Remember those wonderful, lazy days fishing at the lake with your grandfather? My Grandpa and I would bait our hooks, reel in a couple of good sized perch, and bring them back for Grandma Evelyn to cook. Those days are under threat now, and not just because of our obsession with Twitter and Angry Birds Star Wars.
We’ve all heard about many changes occurring due to global warming, like melting glaciers and crazy weather. But did you know it is also affecting freshwater fish? Jerome and I talked with National Wildlife Federation spokesperson Frank Szollosi, M.S., to find out why some of our favorite fish species are declining or under threat.
Recreational fishing is a big industry with $26 billion spent by consumers every year, according to a newly released study on freshwater fish by the National Wildlife Federation. Climate change is warming the water to the point that cold-water fish species are not only driven north, but are dying. Frank told us that fish species are grouped into three different types of species: cold-water, cool-water, and warm-water fish. Cold-water fish become very vulnerable with increasing temperatures, making them more susceptible to pollution, parasites, and disease, according to the study. Species that are unable to migrate to colder, more hospitable waters elsewhere often are also unable to reproduce in their native habitat and the populations die out.
Warmer air temperatures causes water temperature to increase, Frank says. In addition, warm air causes greater evaporation and can lower water levels and result in warmer water. Pollution is also compounding the impact of warming waters. In the Great Lakes for instance, the western basin of Lake Erie has a significant problem with enormous algae blooms, which deplete oxygen from the water, making the water uninhabitable for fish.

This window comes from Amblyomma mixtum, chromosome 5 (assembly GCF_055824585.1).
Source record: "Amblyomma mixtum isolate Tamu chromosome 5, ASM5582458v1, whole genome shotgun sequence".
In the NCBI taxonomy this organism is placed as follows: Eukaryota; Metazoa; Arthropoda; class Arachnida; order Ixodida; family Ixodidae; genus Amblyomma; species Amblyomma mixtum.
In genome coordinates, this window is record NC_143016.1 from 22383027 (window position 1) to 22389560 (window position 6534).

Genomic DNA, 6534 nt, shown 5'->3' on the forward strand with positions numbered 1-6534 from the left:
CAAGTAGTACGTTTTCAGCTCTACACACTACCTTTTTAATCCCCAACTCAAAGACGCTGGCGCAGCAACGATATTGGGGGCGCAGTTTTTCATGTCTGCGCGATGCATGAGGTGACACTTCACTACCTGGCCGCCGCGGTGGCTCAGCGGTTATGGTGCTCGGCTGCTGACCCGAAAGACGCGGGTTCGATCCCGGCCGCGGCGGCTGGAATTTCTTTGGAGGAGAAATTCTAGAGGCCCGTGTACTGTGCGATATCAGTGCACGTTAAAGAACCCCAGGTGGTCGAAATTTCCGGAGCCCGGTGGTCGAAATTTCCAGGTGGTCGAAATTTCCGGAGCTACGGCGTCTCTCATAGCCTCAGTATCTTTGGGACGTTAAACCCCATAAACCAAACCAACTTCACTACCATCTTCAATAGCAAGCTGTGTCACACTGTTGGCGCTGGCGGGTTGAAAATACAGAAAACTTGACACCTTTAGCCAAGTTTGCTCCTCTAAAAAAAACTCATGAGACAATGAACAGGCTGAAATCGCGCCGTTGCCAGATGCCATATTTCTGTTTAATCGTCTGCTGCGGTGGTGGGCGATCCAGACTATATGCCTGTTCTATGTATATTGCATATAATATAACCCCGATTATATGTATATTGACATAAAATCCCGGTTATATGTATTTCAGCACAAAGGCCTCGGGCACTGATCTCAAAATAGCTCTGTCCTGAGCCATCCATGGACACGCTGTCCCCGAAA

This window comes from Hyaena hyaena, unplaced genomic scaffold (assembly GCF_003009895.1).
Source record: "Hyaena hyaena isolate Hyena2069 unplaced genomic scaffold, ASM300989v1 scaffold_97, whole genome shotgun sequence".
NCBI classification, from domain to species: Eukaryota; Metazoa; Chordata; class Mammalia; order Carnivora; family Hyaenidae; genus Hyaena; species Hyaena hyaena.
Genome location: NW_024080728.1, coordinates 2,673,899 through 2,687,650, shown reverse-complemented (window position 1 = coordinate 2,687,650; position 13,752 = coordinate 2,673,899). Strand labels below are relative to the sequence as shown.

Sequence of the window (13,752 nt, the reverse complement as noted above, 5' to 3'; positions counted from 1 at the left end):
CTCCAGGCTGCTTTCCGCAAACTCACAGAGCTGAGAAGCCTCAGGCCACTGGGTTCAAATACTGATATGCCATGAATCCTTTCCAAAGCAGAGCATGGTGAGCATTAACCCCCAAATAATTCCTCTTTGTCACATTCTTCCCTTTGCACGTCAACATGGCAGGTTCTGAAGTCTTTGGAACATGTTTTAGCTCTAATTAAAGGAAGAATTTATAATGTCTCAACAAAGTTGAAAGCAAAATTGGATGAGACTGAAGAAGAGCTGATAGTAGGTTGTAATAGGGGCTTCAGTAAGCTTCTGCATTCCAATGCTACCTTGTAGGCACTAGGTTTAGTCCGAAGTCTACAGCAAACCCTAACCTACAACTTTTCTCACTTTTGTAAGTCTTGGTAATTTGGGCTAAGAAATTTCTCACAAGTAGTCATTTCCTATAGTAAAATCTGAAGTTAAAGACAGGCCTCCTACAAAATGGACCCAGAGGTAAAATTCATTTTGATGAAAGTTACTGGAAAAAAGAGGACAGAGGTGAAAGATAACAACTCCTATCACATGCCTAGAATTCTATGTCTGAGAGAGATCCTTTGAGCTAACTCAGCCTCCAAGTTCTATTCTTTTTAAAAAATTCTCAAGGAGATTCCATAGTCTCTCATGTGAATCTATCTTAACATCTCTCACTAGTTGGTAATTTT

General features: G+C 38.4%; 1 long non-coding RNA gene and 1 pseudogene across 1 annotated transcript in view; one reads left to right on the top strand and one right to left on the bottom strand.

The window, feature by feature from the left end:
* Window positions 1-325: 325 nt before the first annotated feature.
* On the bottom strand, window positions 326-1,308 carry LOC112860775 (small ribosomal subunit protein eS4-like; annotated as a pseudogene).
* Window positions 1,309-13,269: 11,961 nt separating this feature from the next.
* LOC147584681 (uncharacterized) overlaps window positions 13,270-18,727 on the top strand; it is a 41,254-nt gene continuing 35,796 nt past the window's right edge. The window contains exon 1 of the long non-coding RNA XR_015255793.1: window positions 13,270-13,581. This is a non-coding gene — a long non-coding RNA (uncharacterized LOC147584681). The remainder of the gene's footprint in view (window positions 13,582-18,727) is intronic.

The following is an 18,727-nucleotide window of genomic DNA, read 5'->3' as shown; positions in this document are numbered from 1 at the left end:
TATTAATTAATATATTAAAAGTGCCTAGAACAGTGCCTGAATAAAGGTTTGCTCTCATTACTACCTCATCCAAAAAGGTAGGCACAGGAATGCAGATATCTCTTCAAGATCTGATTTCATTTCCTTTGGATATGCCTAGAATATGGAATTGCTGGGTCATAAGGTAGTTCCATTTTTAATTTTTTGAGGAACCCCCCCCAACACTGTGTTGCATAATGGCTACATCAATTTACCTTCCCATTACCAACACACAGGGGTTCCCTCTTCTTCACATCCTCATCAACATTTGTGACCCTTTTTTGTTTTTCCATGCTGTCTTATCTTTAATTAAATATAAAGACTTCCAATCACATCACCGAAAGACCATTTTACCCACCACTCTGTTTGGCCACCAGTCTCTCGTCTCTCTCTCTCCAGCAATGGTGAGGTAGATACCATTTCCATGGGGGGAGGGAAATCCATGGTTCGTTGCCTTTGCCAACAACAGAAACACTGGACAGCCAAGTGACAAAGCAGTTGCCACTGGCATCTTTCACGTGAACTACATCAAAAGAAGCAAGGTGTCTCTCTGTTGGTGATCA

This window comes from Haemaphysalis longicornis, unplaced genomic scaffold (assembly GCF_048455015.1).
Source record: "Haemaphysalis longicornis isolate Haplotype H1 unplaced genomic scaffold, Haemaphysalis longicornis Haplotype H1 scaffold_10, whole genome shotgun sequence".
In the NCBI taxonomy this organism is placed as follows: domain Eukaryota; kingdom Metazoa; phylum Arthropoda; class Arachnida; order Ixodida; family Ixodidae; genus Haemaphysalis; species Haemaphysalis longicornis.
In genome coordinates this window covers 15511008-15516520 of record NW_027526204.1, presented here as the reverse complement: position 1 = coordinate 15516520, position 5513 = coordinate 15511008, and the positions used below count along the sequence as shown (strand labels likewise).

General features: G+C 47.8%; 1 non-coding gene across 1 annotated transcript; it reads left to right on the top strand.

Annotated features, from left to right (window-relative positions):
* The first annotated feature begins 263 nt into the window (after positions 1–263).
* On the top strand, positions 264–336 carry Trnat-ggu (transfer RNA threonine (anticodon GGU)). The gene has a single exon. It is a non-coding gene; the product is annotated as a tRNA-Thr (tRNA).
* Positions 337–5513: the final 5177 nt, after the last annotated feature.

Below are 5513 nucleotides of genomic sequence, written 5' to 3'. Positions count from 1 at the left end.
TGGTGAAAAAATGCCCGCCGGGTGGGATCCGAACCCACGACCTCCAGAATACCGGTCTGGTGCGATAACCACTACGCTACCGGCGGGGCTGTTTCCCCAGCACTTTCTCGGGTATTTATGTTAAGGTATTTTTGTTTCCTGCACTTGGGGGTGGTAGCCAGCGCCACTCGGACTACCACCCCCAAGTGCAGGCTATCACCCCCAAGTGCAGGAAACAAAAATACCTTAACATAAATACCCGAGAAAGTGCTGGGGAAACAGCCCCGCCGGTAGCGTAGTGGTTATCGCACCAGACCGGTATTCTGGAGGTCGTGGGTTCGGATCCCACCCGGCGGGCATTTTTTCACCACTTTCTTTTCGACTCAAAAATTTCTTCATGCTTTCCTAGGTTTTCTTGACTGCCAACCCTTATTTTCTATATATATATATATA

Changing climate will continue to accelerate unless we cut our carbon emissions. Frank reminded us that each of us has the ability to make small daily choices that add up. Even easy energy-efficient changes at home can make a difference, like lowering the thermostat a few degrees in the winter and switching out some of your light bulbs for CFLs or LEDs. It may not seem like much, but when thousands of us cut our energy usage, together we emit a lot less global-warming producing carbon into the atmosphere. Frank gave us hope, but also made it clear that we all need to play our part to ensure we don’t lose the fish species in the wild.
To learn more about how global warming impacts freshwater fish, read the myth and click play on the podcast above.
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